Many of you have probably seen or heard the lipozene commercials on television promising easy and painless weight loss. I want you, however, to read this post before running to your phone and placing an order.
Lipozene comes in capsule form and the manufacturer recommends taking two capsules three times a day with eight ounces of water approximately 30 minutes prior to each meal. Lipozene is distributed by a company in Reno, Nevada. Despite the wonderful claims of weight loss made by the manufacturer on television and other media sites, the weight loss is questionable at best. The FDA has not approved the main ingredient, glucomannan which is made from the root of the Konjac plant, for weight loss. Therefore, the weight loss claims are solely those of the manufacturer.
The person taking the lipozene supposedly does not need to alter their lifestyle, and does not need to exercise. Lipozene should produce weight loss by having the fiber in the pills swell in your stomach thereby giving you a feeling of fullness. The end result is you are supposed to eat less because it will take less food to fill you up. When you take a look at the claims this way, it sort of makes sense.
Unfortunately, lipozene does not work. There are not only numerous testimonials where the person taking the lipozene did not lose weight, but there are some instances where the participant actually gained weight while on the supplement. You might say that the people taking the lipozene were probably not taking the supplement like they should, and this is probably why the lipozene didn’t work. This would be a possibility, but medical centers like Rush University Medical Center found that the subjects they studied did not lose weight. Therefore, the possibility of the participant taking the supplement erroneously is eliminated.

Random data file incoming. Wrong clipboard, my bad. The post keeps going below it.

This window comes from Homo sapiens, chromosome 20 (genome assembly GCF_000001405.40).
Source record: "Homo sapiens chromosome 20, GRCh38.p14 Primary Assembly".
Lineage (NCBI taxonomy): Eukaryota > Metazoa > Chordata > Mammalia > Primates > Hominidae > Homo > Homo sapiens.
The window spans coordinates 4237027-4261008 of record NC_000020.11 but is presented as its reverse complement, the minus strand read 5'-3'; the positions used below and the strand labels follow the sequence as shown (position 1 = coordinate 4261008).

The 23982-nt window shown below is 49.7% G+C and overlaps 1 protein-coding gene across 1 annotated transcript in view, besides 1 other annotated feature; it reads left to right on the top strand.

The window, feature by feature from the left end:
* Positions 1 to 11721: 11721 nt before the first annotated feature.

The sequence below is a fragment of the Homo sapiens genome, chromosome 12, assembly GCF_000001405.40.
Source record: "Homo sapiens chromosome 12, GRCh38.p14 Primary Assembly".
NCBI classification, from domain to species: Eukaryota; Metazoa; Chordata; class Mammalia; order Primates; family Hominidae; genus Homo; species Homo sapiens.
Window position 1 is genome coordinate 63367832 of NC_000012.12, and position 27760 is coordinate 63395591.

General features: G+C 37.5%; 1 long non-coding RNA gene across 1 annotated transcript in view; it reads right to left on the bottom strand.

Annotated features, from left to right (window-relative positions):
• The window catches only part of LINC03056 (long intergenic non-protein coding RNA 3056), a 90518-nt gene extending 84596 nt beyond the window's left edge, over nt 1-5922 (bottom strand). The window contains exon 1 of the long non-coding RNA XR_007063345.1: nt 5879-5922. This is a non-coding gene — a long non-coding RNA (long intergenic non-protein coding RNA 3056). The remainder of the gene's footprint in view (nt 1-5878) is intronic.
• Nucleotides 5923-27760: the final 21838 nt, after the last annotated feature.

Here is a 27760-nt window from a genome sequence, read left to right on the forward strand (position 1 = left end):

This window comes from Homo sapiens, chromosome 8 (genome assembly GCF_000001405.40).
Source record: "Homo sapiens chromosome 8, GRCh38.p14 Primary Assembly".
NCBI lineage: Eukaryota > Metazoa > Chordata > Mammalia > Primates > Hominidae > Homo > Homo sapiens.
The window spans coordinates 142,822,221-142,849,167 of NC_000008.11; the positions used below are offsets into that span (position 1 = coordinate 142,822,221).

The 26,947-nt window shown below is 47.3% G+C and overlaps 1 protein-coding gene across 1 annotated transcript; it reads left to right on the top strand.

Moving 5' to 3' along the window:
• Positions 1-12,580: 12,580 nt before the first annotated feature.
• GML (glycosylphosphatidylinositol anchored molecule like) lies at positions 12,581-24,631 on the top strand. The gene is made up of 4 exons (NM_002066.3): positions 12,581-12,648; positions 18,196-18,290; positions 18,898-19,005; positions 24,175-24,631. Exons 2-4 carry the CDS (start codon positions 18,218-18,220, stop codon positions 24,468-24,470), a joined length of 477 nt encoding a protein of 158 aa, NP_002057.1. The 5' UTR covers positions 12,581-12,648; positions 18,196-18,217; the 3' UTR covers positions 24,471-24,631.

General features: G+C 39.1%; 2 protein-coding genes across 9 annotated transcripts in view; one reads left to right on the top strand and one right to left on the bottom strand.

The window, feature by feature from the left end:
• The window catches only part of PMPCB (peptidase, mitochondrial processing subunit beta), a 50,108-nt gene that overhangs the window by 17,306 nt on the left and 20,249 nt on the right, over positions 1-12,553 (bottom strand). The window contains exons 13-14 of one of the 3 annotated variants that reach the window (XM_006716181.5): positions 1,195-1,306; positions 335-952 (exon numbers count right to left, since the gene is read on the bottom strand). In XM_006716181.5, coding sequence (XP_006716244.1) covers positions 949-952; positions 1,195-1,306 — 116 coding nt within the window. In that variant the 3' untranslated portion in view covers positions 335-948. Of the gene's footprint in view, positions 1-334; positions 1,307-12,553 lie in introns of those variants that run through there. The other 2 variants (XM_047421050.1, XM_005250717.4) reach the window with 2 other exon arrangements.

In addition, there are potential side effects from taking the lipozene. Diarrhea and bloating are the more common benign symptoms even though, according to users, the stomach discomfort can be quite severe. And since the supplement is relying on fiber swelling with fluid to eliminate your hunger, there is the more dangerous possibility of intestinal and esophageal blockage.
In 2005, the manufacturer settled a 1.5 million dollar lawsuit with the Federal Trade Commission (FTC) due to false claims about weight loss. There was a class action lawsuit against the manufacturer, Obesity Research Institute, in 2011 as well after it was determined that the weight loss claims were false. There have also been complaints made by consumers that they did not receive a refund from the manufacturer after returning the supplement. This complaint stems from the money back guarantee if you are not satisfied with the product. Other customers have complained of being automatically billed every month after they have cancelled their orders. There are numerous complaints on ripoffreport.com about the business practices of the lipozene manufacturer.
Lipozene is another supplement, in the long list of weight loss supplements, which fails to live up to its claims. Exercise and eating wisely still remain the cornerstones of weight loss and maintenance. Wishing you success in your weight control endeavors, Pablo.